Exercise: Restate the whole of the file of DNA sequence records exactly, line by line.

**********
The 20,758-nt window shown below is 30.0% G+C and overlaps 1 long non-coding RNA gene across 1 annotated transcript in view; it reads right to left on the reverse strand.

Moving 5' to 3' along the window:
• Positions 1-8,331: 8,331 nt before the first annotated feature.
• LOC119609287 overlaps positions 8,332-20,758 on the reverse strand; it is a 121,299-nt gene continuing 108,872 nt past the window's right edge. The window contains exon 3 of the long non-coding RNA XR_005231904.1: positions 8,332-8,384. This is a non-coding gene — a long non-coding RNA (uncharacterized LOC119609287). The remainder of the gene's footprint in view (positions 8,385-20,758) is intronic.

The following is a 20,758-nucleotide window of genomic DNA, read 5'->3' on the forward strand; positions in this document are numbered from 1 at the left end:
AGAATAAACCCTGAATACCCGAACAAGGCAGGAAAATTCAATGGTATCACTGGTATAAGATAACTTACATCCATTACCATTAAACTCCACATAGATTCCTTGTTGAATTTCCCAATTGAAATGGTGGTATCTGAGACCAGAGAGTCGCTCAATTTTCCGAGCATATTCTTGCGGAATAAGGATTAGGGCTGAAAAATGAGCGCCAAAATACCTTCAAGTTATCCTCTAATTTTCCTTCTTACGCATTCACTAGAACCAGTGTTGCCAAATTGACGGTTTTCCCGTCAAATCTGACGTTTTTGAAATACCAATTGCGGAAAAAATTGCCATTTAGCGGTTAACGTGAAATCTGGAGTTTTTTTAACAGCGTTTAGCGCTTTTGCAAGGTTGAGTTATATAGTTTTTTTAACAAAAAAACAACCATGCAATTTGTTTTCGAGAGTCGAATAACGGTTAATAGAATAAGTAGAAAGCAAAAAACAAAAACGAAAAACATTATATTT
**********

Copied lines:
The 20,758-nt window shown below is 30.0% G+C and overlaps 1 long non-coding RNA gene across 1 annotated transcript in view; it reads right to left on the reverse strand.

Moving 5' to 3' along the window:
• Positions 1-8,331: 8,331 nt before the first annotated feature.
• LOC119609287 overlaps positions 8,332-20,758 on the reverse strand; it is a 121,299-nt gene continuing 108,872 nt past the window's right edge. The window contains exon 3 of the long non-coding RNA XR_005231904.1: positions 8,332-8,384. This is a non-coding gene — a long non-coding RNA (uncharacterized LOC119609287). The remainder of the gene's footprint in view (positions 8,385-20,758) is intronic.

The following is a 20,758-nucleotide window of genomic DNA, read 5'->3' on the forward strand; positions in this document are numbered from 1 at the left end:
AGAATAAACCCTGAATACCCGAACAAGGCAGGAAAATTCAATGGTATCACTGGTATAAGATAACTTACATCCATTACCATTAAACTCCACATAGATTCCTTGTTGAATTTCCCAATTGAAATGGTGGTATCTGAGACCAGAGAGTCGCTCAATTTTCCGAGCATATTCTTGCGGAATAAGGATTAGGGCTGAAAAATGAGCGCCAAAATACCTTCAAGTTATCCTCTAATTTTCCTTCTTACGCATTCACTAGAACCAGTGTTGCCAAATTGACGGTTTTCCCGTCAAATCTGACGTTTTTGAAATACCAATTGCGGAAAAAATTGCCATTTAGCGGTTAACGTGAAATCTGGAGTTTTTTTAACAGCGTTTAGCGCTTTTGCAAGGTTGAGTTATATAGTTTTTTTAACAAAAAAACAACCATGCAATTTGTTTTCGAGAGTCGAATAACGGTTAATAGAATAAGTAGAAAGCAAAAAACAAAAACGAAAAACATTATATTT